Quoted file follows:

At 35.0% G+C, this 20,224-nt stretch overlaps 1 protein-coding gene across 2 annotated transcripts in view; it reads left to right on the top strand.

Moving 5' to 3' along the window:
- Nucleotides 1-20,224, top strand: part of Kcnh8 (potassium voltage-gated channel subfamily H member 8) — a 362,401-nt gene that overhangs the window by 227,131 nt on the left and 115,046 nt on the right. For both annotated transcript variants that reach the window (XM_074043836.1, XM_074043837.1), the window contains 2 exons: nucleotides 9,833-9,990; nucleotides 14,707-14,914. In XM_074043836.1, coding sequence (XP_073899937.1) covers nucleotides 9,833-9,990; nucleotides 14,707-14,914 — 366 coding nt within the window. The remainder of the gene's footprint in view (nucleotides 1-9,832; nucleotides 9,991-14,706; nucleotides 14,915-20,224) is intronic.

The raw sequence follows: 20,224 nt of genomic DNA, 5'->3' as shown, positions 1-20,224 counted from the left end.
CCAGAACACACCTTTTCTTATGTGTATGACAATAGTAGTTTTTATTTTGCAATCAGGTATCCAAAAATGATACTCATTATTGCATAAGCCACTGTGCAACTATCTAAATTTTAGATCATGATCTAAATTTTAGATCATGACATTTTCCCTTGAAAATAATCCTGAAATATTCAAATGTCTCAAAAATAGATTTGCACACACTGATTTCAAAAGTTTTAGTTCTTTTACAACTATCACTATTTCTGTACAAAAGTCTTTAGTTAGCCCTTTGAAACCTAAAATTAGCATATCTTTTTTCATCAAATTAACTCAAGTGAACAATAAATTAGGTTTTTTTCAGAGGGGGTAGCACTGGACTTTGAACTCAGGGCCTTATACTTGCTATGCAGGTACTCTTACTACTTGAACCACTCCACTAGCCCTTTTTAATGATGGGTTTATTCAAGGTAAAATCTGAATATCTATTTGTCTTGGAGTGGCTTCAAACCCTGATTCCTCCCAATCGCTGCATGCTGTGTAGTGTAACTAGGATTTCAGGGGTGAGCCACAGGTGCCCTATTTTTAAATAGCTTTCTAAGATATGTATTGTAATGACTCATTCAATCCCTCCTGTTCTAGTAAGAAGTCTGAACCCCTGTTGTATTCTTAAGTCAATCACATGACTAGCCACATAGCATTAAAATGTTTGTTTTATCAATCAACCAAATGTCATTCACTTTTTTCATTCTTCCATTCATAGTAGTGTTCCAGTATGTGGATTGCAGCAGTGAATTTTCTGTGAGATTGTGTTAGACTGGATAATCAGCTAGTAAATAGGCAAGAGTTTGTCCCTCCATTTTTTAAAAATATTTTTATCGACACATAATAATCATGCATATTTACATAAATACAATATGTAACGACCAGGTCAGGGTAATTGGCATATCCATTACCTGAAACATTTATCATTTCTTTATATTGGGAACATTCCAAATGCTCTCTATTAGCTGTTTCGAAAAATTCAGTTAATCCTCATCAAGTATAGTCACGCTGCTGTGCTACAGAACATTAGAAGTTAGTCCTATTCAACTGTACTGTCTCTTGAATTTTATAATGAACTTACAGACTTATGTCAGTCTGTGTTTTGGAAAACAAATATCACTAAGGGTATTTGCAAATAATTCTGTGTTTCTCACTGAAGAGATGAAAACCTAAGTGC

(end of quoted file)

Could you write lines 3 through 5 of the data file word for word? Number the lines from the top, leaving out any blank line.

- Nucleotides 1-20,224, top strand: part of Kcnh8 (potassium voltage-gated channel subfamily H member 8) — a 362,401-nt gene that overhangs the window by 227,131 nt on the left and 115,046 nt on the right. For both annotated transcript variants that reach the window (XM_074043836.1, XM_074043837.1), the window contains 2 exons: nucleotides 9,833-9,990; nucleotides 14,707-14,914. In XM_074043836.1, coding sequence (XP_073899937.1) covers nucleotides 9,833-9,990; nucleotides 14,707-14,914 — 366 coding nt within the window. The remainder of the gene's footprint in view (nucleotides 1-9,832; nucleotides 9,991-14,706; nucleotides 14,915-20,224) is intronic.

The raw sequence follows: 20,224 nt of genomic DNA, 5'->3' as shown, positions 1-20,224 counted from the left end.
CCAGAACACACCTTTTCTTATGTGTATGACAATAGTAGTTTTTATTTTGCAATCAGGTATCCAAAAATGATACTCATTATTGCATAAGCCACTGTGCAACTATCTAAATTTTAGATCATGATCTAAATTTTAGATCATGACATTTTCCCTTGAAAATAATCCTGAAATATTCAAATGTCTCAAAAATAGATTTGCACACACTGATTTCAAAAGTTTTAGTTCTTTTACAACTATCACTATTTCTGTACAAAAGTCTTTAGTTAGCCCTTTGAAACCTAAAATTAGCATATCTTTTTTCATCAAATTAACTCAAGTGAACAATAAATTAGGTTTTTTTCAGAGGGGGTAGCACTGGACTTTGAACTCAGGGCCTTATACTTGCTATGCAGGTACTCTTACTACTTGAACCACTCCACTAGCCCTTTTTAATGATGGGTTTATTCAAGGTAAAATCTGAATATCTATTTGTCTTGGAGTGGCTTCAAACCCTGATTCCTCCCAATCGCTGCATGCTGTGTAGTGTAACTAGGATTTCAGGGGTGAGCCACAGGTGCCCTATTTTTAAATAGCTTTCTAAGATATGTATTGTAATGACTCATTCAATCCCTCCTGTTCTAGTAAGAAGTCTGAACCCCTGTTGTATTCTTAAGTCAATCACATGACTAGCCACATAGCATTAAAATGTTTGTTTTATCAATCAACCAAATGTCATTCACTTTTTTCATTCTTCCATTCATAGTAGTGTTCCAGTATGTGGATTGCAGCAGTGAATTTTCTGTGAGATTGTGTTAGACTGGATAATCAGCTAGTAAATAGGCAAGAGTTTGTCCCTCCATTTTTTAAAAATATTTTTATCGACACATAATAATCATGCATATTTACATAAATACAATATGTAACGACCAGGTCAGGGTAATTGGCATATCCATTACCTGAAACATTTATCATTTCTTTATATTGGGAACATTCCAAATGCTCTCTATTAGCTGTTTCGAAAAATTCAGTTAATCCTCATCAAGTATAGTCACGCTGCTGTGCTACAGAACATTAGAAGTTAGTCCTATTCAACTGTACTGTCTCTTGAATTTTATAATGAACTTACAGACTTATGTCAGTCTGTGTTTTGGAAAACAAATATCACTAAGGGTATTTGCAAATAATTCTGTGTTTCTCACTGAAGAGATGAAAACCTAAGTGC